environmental essay

21st Century Greenland Mining: Self Reliance Meets Reality TV

Americans, for all their environmental and ecological instincts and preservationist dreams, still posses a remarkable capacity for ruthless plunder in the name of self sufficiency and personal determination.

The ideals of toil and earning a place at the banquet table of prosperity is a deeply American trait, nurtured often at the expense of the environment.

Yet in Greenland the idea of broadening mining and drilling divides the country as the nation wrestles with competing ideas of economic self sufficiency versus environmental harmony. A motivating piece to this debate comes from Greenland’s continuing dependence on economic assistance from Denmark.

Curiously, we Americans have a perspective on this foreign discussion and its formed by “reality” television. In recent years a program called “Ice Cold Gold” has broadcast the adventures of a group of American prospectors working their way across Greenland in search of fortunes.

This curious idea of self determination by drill, pick ax or shovel is what led to the plunder of many of America’s natural resources since our earliest days as colonies. New England forests were coveted and cleared to become masts of English ships. Gold was hacked and flushed from California by the ton. Some look back on the old process of exploiting the lands of North America by drilling, digging and cutting with soul quivering shame. While others believe the earth is ours to command and cull in order for our survival and prosperity. To get the latest and greatest cell phone, rare earth metals are needed and some believe they rest beneath Greenland. While others, like the Ice Cold Gold team see Greenland as a new mineral rich Colorado of the past and do not shy away from controversial opinions. Greenland remains unexploited with mineral and gem resources potentially available to feed the world’s insatiable hunger for things shiny and precious.

Meanwhile as some of America brings its brash and abrasive energy to Greenland, there is a third group looking at mining as nowhere near an economic panacea. Comprised of specialists from within Greenland’s mining community, a committee was assembled and determined that small scale, limited time frame resource explorations would help shore up Greeland’s economic base. However, according to a report, resource mining would not provide a long term independence from Denmark’s financial aid.

So as Greenland struggles to find an economically viable and independent future, modern American prospectors dig away under the glare of camera lights in search of fortune and fame.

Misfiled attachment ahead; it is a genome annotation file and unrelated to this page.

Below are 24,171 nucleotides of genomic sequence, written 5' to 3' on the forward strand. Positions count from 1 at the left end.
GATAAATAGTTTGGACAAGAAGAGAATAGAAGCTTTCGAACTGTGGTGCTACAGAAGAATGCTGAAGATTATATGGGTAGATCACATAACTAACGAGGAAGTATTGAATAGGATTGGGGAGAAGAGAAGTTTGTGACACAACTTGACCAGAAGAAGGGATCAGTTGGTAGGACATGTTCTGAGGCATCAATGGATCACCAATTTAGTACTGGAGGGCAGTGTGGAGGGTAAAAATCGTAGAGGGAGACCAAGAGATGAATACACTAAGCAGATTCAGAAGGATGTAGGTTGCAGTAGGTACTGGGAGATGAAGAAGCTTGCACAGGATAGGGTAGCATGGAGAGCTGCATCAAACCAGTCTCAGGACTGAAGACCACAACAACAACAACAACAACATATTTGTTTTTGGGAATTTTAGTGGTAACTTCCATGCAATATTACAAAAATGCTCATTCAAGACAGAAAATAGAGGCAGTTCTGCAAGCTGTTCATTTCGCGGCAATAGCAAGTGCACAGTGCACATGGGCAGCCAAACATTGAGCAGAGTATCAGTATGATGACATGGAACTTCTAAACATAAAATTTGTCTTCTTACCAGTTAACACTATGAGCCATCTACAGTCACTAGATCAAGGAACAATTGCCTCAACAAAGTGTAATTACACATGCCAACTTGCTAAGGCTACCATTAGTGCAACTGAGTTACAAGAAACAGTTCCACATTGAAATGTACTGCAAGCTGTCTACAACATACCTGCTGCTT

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Cli-Fi: Eco-Disasters and Electric Sheep

Last month I wrote about eco-disaster as a form of entertainment and its lack of spirituality. While conducting some research I came upon a news story from the University of Copenhagen of a thesis defense that argued environmental disaster fiction prepare us or inform our imaginations on potential climate change disasters.

Gregers Andersen PhD, using the term ‘Cli-Fi’ (coined by climate activist Danny Bloom) for the genre, is quoted in the university news piece, “We use these films and novels to imagine what life and society might be like in a future when global warming has dramatically changed our world because, as opposed to numbers and statistics, fiction can make us feel and understand the changes.”

Andersen importantly diversified the spectrum of experiences created by the Cli-Fi he studied breaking them down into five themes: social breakdown of civilization, nature judges man, establishment conspiracy, loss of nature’s aesthetics and mankind developing technology to survive disasters.

Also, Andersen hit on something with fiction adding punch to our understanding potential ecological disasters. Only when rendered in print or pixels does disastrous consequence come to life, even if briefly.

An example of fiction’s power to portray ecological themes is a scene from 1968’s Do Androids Dream of Electric Sheep? In Phillip K. Dick’s novel the extinction level of animal life is vividly portrayed by the character of Rick Deckard encountering a wildlife menagerie collected at astronomical costs.

In the scene, Deckard is transfixed by an owl, long time symbol of wisdom and mystery, “For a long time he stood gazing at the owl, who dozed on its perch. A thousand thoughts came into his mind, thoughts about the war, about the days when owls had fallen from the sky; he remembered how in his childhood it had been discovered that species upon species had become extinct and how the papers had reported it each day- foxes one morning, badgers the next, until people had stopped reading the perpetual animal obits.”

Deckard longs for a real owl and sees a raccoon for the first time. He understands a clearing house has been created for the sale of once mundane now exotic animals and loathes the synthetic sheep which he cares for, “the tyranny of an object,” as Dick wrote. The sharp loss of something like a raccoon seems insignificant considering they are often nuisance animals to suburbanites. They are pest dumpster divers to be trapped or poisoned. Yet remove them from the picture entirely, as Dick does, and the raccoon becomes as precious and invaluable.